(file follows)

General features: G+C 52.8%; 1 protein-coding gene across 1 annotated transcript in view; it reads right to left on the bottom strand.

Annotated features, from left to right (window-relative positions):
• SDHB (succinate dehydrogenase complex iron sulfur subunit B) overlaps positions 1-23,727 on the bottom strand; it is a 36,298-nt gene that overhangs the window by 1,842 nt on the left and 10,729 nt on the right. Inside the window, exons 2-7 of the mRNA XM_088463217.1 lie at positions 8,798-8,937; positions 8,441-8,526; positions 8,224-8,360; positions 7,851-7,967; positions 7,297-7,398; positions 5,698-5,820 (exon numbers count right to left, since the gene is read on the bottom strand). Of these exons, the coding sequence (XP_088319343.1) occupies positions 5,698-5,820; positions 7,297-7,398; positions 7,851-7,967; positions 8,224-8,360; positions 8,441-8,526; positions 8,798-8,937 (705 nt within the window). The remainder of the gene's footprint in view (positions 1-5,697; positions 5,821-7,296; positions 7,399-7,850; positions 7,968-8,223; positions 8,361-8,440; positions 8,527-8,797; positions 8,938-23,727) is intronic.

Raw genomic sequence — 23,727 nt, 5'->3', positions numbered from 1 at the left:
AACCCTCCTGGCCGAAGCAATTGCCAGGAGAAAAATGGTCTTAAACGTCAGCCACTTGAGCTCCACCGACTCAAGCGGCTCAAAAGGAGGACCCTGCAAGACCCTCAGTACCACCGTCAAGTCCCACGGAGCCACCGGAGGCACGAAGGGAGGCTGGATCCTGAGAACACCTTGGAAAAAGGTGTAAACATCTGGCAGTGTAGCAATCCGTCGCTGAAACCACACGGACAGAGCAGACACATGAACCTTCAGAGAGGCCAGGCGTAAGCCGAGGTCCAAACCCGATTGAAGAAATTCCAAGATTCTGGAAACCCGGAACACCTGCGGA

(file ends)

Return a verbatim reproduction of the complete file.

General features: G+C 52.8%; 1 protein-coding gene across 1 annotated transcript in view; it reads right to left on the bottom strand.

Annotated features, from left to right (window-relative positions):
• SDHB (succinate dehydrogenase complex iron sulfur subunit B) overlaps positions 1-23,727 on the bottom strand; it is a 36,298-nt gene that overhangs the window by 1,842 nt on the left and 10,729 nt on the right. Inside the window, exons 2-7 of the mRNA XM_088463217.1 lie at positions 8,798-8,937; positions 8,441-8,526; positions 8,224-8,360; positions 7,851-7,967; positions 7,297-7,398; positions 5,698-5,820 (exon numbers count right to left, since the gene is read on the bottom strand). Of these exons, the coding sequence (XP_088319343.1) occupies positions 5,698-5,820; positions 7,297-7,398; positions 7,851-7,967; positions 8,224-8,360; positions 8,441-8,526; positions 8,798-8,937 (705 nt within the window). The remainder of the gene's footprint in view (positions 1-5,697; positions 5,821-7,296; positions 7,399-7,850; positions 7,968-8,223; positions 8,361-8,440; positions 8,527-8,797; positions 8,938-23,727) is intronic.

Raw genomic sequence — 23,727 nt, 5'->3', positions numbered from 1 at the left:
AACCCTCCTGGCCGAAGCAATTGCCAGGAGAAAAATGGTCTTAAACGTCAGCCACTTGAGCTCCACCGACTCAAGCGGCTCAAAAGGAGGACCCTGCAAGACCCTCAGTACCACCGTCAAGTCCCACGGAGCCACCGGAGGCACGAAGGGAGGCTGGATCCTGAGAACACCTTGGAAAAAGGTGTAAACATCTGGCAGTGTAGCAATCCGTCGCTGAAACCACACGGACAGAGCAGACACATGAACCTTCAGAGAGGCCAGGCGTAAGCCGAGGTCCAAACCCGATTGAAGAAATTCCAAGATTCTGGAAACCCGGAACACCTGCGGA